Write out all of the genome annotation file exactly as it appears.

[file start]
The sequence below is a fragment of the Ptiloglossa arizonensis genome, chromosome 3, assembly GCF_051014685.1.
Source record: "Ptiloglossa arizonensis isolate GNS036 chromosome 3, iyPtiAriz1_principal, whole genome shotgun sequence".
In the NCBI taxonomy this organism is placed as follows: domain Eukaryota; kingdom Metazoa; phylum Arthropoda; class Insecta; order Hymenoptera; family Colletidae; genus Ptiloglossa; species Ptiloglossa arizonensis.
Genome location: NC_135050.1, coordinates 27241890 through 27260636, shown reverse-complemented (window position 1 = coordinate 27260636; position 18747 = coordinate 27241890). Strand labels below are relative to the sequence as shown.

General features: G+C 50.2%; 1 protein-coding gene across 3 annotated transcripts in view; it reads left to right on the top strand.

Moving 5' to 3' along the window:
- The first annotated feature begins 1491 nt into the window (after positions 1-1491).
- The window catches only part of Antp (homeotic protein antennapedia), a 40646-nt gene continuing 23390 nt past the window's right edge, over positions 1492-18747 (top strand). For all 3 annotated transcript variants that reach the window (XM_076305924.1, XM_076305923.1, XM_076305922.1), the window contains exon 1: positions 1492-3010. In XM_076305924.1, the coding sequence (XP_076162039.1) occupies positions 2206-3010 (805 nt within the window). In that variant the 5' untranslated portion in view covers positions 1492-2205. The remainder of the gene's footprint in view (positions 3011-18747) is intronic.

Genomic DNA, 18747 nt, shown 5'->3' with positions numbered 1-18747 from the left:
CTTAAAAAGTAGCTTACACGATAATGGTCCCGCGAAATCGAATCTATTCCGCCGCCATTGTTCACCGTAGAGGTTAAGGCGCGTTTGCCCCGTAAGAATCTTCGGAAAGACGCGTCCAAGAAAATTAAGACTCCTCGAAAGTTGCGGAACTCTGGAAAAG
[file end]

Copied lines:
The sequence below is a fragment of the Ptiloglossa arizonensis genome, chromosome 3, assembly GCF_051014685.1.
Source record: "Ptiloglossa arizonensis isolate GNS036 chromosome 3, iyPtiAriz1_principal, whole genome shotgun sequence".
In the NCBI taxonomy this organism is placed as follows: domain Eukaryota; kingdom Metazoa; phylum Arthropoda; class Insecta; order Hymenoptera; family Colletidae; genus Ptiloglossa; species Ptiloglossa arizonensis.
Genome location: NC_135050.1, coordinates 27241890 through 27260636, shown reverse-complemented (window position 1 = coordinate 27260636; position 18747 = coordinate 27241890). Strand labels below are relative to the sequence as shown.

General features: G+C 50.2%; 1 protein-coding gene across 3 annotated transcripts in view; it reads left to right on the top strand.

Moving 5' to 3' along the window:
- The first annotated feature begins 1491 nt into the window (after positions 1-1491).
- The window catches only part of Antp (homeotic protein antennapedia), a 40646-nt gene continuing 23390 nt past the window's right edge, over positions 1492-18747 (top strand). For all 3 annotated transcript variants that reach the window (XM_076305924.1, XM_076305923.1, XM_076305922.1), the window contains exon 1: positions 1492-3010. In XM_076305924.1, the coding sequence (XP_076162039.1) occupies positions 2206-3010 (805 nt within the window). In that variant the 5' untranslated portion in view covers positions 1492-2205. The remainder of the gene's footprint in view (positions 3011-18747) is intronic.

Genomic DNA, 18747 nt, shown 5'->3' with positions numbered 1-18747 from the left:
CTTAAAAAGTAGCTTACACGATAATGGTCCCGCGAAATCGAATCTATTCCGCCGCCATTGTTCACCGTAGAGGTTAAGGCGCGTTTGCCCCGTAAGAATCTTCGGAAAGACGCGTCCAAGAAAATTAAGACTCCTCGAAAGTTGCGGAACTCTGGAAAAG